The Greenbrier Ghost

Welcome to Weird Wednesday! Today we’re stepping into an 1897 Virginia courtroom to hear testimony…from a ghost.

In October 1896, Elva Zona Heaster (called Zona) married Erasmus (or Edward) Stribbling Trout Shue after a brief courtship. Zona was found dead in their home the following January. The family doctor recorded “childbirth” (presumably meaning miscarriage) as the cause of death. However, Zona’s mother, Mary Jane Heaster, was sure her daughter had been murdered by her new husband. Her proof? Zona told her so. After she died.

To be fair, the whole thing was a bit suspicious. A whirlwind romance and marriage to a near stranger, then a death within months. It turned out Shue had an ex-wife who accused him of abuse and a second wife who also died suddenly after marriage in an accident. Oh, and Shue was quite protective of Zona’s body, and would let no one examine her, especially the neck.

Elva Zona Heaster

After Zona’s burial, Mrs. Heaster claimed she was visited four times by her daughter’s ghost, who said her husband had broken her neck in a rage over dinner being delayed.

It is, of course, possible that Mrs. Heaster made up the story to put pressure on the law to act. But even without the ghost’s account, prosecutor John Alfred Preston agreed there was enough reason to exhume the body and perform an autopsy, which showed that Zona did indeed have a broken neck and other signs of strangulation. 

Shue was convicted based on this circumstantial evidence and not actually the ghost’s testimony. In fact, the prosecution didn’t raise the ghost (so to speak) because even if it were true, Zona’s mother’s account would technically be hearsay. However, the defense brought up the ghost in order to show Zona’s mother to be unstable and deluded. She stuck to her story, though, and the jury found Shue guilty.

So what did Mrs. Heaster really see? Nobody knows. And that makes for a great story. So here are some ghostly writing prompts!

  • Conflicting testimony. Let’s say the ghost of a murder victim appears and tells their terrible tale. The accused murderer is convicted, then executed. But then their ghost comes back and tells their own story of unjust death. There are a couple of ways to go with this plot: the murderer could be lying. The murdered could be lying. Or they could both be telling the truth—as far as they know. Maybe the murder victim really does believe they died at the hands of the accused, who’s equally sure they didn’t do it, and the evidence could maybe go either way. How would a judge react to this mess? Or a detective? Or a psychic medium just trying to earn a living?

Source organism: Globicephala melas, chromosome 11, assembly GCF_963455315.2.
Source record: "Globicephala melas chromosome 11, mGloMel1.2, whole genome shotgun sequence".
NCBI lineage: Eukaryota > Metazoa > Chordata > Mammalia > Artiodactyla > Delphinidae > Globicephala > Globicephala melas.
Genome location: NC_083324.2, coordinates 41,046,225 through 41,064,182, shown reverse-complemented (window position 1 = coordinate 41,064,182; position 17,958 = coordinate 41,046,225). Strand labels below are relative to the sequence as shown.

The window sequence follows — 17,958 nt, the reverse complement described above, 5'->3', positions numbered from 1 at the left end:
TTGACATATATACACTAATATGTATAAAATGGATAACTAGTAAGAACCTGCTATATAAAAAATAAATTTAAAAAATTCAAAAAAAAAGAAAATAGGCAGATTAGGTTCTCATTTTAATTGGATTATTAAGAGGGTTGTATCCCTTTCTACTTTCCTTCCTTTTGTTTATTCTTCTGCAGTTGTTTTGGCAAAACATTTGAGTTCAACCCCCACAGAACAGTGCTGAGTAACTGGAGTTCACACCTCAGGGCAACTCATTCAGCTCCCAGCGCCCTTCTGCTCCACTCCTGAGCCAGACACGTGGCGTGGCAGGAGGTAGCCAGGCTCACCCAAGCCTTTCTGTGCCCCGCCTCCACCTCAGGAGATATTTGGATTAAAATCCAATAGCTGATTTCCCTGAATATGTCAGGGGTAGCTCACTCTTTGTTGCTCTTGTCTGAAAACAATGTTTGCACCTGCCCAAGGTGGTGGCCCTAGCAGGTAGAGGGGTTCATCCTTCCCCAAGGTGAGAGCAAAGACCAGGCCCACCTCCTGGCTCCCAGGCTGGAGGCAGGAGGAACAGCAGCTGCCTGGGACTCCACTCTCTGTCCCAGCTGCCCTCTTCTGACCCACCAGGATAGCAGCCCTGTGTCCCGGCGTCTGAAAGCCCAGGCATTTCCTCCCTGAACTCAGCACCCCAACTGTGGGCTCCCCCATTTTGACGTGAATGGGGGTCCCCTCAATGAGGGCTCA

• Guardian ghost. Let’s go in the other direction. Someone is murdered. Everyone is sure who did it, including family, friends, the jury, and the press. But then just before the verdict is read, the ghost of the victim appears and says No, wait, they’re innocent. Again, the plot’s going to depend on who’s getting the ghostly truth. If it’s law enforcement or the courts, they might try to go ahead with the prosecution anyway, since ghostly testimony isn’t valid evidence. But what if it was the mother of the victim? Would she try to stop the proceedings? What if it was the mother of the accused murderer? Imagine her trying to convince people that the victim’s ghost appeared in a dream and exonerated her child. Especially if the ghost names someone everyone loves as the real murderer.

  • Liar, liar. So your ghost appears and names their murderer, but the person they talk to purposefully misreports it for their own reasons. What recourse would a ghost have in this case? They might try appearing to someone else. Or they might try forcing the witness to tell the truth—maybe scaring them into it, or enlisting the help of Something Awful from beyond the grave.

  • Lost in translation. You could always go the humor route. Let’s say you’ve got a ghost who really needs to say something. It might be the name of their murderer or the location of a lost will—or the recipe for their famous chocolate chip cookies. Only nobody’s listening. Their family members never remember their dreams in the morning. A skeptical friend assumes it’s their imagination. A supposed psychic isn’t psychic in the least. A kid with The Gift nopes out because they’re busy with finals. Some random person on a bus who can see ghosts doesn’t speak any language the ghost does. Who is the funniest person to finally hear your ghost’s message?

  • The undiscovered country. Let’s look at it from the ghost’s perspective. What is the afterlife like for a murder victim with a secret to tell? You could have a highly structured other world where the ghost would have to meet certain criteria to be allowed to contact the living. Or maybe it’s like a maze where the ghost is constantly trying to find their way into someone’s dreams. Or it could be a mirror of the living world, with a legal system and crimes. Perhaps in your story, someone living could try to testify in a court for the dead.

Thanks for spending your Weird Wednesday here! I hope you have pleasant dreams tonight.

Want to chat about the blog? Did you use one of the prompts? Hit me up on social media.

If you like spooky stories, feel free to check out Queer Weird West Tales, which contains my story The Train Ticket: A man holds a ticket to Hell after accidentally robbing a ghost train.

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Sources & further reading:

Guiley, Rosemary Ellen. “Greenbrier Ghost.” The Encyclopedia of Ghosts and Spirits. Facts on File, 1992. On Goodreads 

Greenbrier Ghost, Zona Heaster Shue: Greenbrier Valley, West Virginia

Greenbrier Ghost: Wikipedia

The Greenbrier Ghost: West Virginia Ghost Stories, Legends, and Haunts